7. See also
  8. ^ Paul Krugman: How Did Economists Get It So Wrong? The New York Times , September 2, 2009.
  9. ^ Homepage Paul Krugman: How I work.
  10. Nobel laureate Krugman wants to "bury" old economics wisdom. Handelsblatt , January 11, 2010.
  11. ^ A b c Paul Krugman: Building a Green Economy , in: New York Times , April 7, 2010
  12. Congressional Budget Office (2009): Congressional Budget Office Cost Estimate: HR 2454 American Clean Energy and Security Act of 2009 , online ( Memento of December 17, 2011 in the Internet Archive ) (PDF; 137 kB)
  13. ^ Paul Krugman: The Accidental Theorist. WW Norton & Company, 1999.
  14. ^ Paul Krugman: The Comeback Continent The New York Times, Jan. 11, 2008
  15. ^ "Axel Weber would be a risk for the euro" Handelsblatt , interview by Thomas Hanke and Torsten Riecke, June 21, 2010.
  16. ^ Paul Krugman: Keynes Was Right The New York Times, December 29, 2011
  17. doomed , Der Spiegel, May 21, 2012
  18. Nobel laureate in economics Krugman: "I overestimated the competence of the Greek government". In: Spiegel Online . July 20, 2015, accessed June 9, 2018 .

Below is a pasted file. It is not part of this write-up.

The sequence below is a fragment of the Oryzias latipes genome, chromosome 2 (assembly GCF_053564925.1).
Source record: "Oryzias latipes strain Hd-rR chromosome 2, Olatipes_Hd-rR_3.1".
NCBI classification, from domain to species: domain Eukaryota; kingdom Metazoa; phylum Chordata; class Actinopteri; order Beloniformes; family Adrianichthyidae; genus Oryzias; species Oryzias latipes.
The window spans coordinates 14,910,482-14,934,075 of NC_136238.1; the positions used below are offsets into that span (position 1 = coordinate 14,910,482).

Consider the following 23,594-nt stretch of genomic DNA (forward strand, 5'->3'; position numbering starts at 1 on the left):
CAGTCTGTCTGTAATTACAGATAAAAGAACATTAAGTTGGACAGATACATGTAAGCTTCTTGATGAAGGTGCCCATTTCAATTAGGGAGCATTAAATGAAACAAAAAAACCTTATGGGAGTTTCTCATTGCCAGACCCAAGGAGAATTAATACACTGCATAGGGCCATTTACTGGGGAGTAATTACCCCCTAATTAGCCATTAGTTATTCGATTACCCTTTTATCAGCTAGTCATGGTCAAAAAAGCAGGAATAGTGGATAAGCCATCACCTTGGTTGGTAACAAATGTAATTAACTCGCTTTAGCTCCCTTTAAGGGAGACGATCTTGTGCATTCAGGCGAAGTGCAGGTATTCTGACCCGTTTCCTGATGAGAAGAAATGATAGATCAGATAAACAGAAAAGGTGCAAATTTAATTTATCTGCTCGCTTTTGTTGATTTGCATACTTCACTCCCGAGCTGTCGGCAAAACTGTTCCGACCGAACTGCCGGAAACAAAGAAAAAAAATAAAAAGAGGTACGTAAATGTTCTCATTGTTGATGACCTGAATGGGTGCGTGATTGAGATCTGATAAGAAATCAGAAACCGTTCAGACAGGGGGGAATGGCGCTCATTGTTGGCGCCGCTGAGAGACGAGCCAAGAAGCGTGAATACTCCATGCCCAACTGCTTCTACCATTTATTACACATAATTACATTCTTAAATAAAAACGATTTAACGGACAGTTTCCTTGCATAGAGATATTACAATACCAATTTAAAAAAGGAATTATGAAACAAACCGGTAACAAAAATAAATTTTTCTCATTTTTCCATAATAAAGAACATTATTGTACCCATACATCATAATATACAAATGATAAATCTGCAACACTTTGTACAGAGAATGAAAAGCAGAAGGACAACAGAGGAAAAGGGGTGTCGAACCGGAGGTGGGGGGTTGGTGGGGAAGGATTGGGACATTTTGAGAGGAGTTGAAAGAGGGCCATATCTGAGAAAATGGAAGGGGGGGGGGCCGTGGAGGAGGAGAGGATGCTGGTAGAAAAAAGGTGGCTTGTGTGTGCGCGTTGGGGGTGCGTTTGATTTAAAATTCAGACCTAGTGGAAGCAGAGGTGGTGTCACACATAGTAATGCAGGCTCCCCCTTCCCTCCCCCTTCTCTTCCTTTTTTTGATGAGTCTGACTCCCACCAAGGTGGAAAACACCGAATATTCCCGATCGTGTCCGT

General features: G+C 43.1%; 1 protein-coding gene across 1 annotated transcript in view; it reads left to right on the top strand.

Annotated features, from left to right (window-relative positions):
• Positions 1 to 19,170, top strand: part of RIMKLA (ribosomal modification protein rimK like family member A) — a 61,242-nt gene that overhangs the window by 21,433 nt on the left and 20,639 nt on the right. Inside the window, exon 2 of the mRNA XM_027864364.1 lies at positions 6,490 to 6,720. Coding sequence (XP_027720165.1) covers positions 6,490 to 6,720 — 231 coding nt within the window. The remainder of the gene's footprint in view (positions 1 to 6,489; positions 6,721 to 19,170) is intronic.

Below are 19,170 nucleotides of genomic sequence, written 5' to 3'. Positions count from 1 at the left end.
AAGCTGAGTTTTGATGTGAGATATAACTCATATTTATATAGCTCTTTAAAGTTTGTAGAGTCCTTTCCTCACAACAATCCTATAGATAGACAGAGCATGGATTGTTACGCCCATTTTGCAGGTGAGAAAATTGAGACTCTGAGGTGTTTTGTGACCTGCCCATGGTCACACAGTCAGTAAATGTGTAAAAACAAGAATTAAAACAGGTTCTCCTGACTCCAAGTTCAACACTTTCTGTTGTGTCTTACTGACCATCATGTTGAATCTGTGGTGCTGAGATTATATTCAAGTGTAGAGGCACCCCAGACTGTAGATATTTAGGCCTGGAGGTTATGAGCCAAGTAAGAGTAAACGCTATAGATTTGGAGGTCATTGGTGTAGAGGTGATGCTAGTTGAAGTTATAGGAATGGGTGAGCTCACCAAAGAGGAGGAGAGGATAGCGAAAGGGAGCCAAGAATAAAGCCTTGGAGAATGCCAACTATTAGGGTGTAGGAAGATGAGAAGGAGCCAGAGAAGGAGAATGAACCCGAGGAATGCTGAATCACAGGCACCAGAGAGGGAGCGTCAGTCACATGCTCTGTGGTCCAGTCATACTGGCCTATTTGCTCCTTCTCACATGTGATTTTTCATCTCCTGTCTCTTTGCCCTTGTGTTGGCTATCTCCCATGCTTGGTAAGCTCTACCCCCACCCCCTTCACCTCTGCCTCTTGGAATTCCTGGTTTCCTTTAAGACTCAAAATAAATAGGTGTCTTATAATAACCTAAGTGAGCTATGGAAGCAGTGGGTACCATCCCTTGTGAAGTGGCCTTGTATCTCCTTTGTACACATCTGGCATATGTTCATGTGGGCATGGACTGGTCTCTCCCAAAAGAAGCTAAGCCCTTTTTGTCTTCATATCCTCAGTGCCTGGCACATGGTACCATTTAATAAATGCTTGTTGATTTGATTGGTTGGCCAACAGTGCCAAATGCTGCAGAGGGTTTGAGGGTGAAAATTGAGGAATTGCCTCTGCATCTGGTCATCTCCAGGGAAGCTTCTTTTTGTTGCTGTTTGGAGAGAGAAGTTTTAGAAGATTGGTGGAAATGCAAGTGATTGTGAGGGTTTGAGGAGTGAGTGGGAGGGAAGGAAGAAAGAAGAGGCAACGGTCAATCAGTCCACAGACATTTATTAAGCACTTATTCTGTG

19. Klein, D. & Barlett, H. (2008): Left Out: A Critique of Paul Krugman Based on a Comprehensive Account of His New York Times Columns, 1997 through 2006. Econ Journal Watch, Vol. 5, No. 1, Pp. 109-133
  20. ^ Hirsch, M. (1996): Paul Krugman. The great debunker. Newsweek.
  21. ^ I. Collier "Afterword", in: P. Krugman: The new world economic crisis , 2009.
  22. ^ Krugman gets $ 25,000 for doing nothing Die Presse , April 19, 2014
  23. ^ New Republic, Marc Tracy, Paul Krugman's 'Big' New Salary Doesn't Make Him a Hypocrite , April 16, 2014
  24. ^ Member History: Paul Krugman. American Philosophical Society, accessed December 14, 2018 (with biographical notes).
  25. Fundacion Principe de Asturias: Laudation
  26. , October 13, 2008
  27. ^ Aditya Bhattacharjea: Krugman's Economics: An Introduction dec. 6, 2008 EPW Economic and Political Weekly
  28. Trump distributes "Fake News Awards". In: January 18, 2018, archived from the original ; accessed on January 18, 2018 .
  29. Criticism of the US media: Trump gives "Fake News Awards". In: Spiegel Online. January 18, 2018, accessed January 18, 2018 .
  30. ^ Paul Krugman: What Happened on Election Day . In: The New York Times . November 11, 2016, ISSN  0362-4331 (English, http: // election-night-2016 / [accessed January 18, 2018]).
  31. identical, but with subtitles: The end of the conservatives and the hour of the democrats. The campus version of the book can be read in online bookshops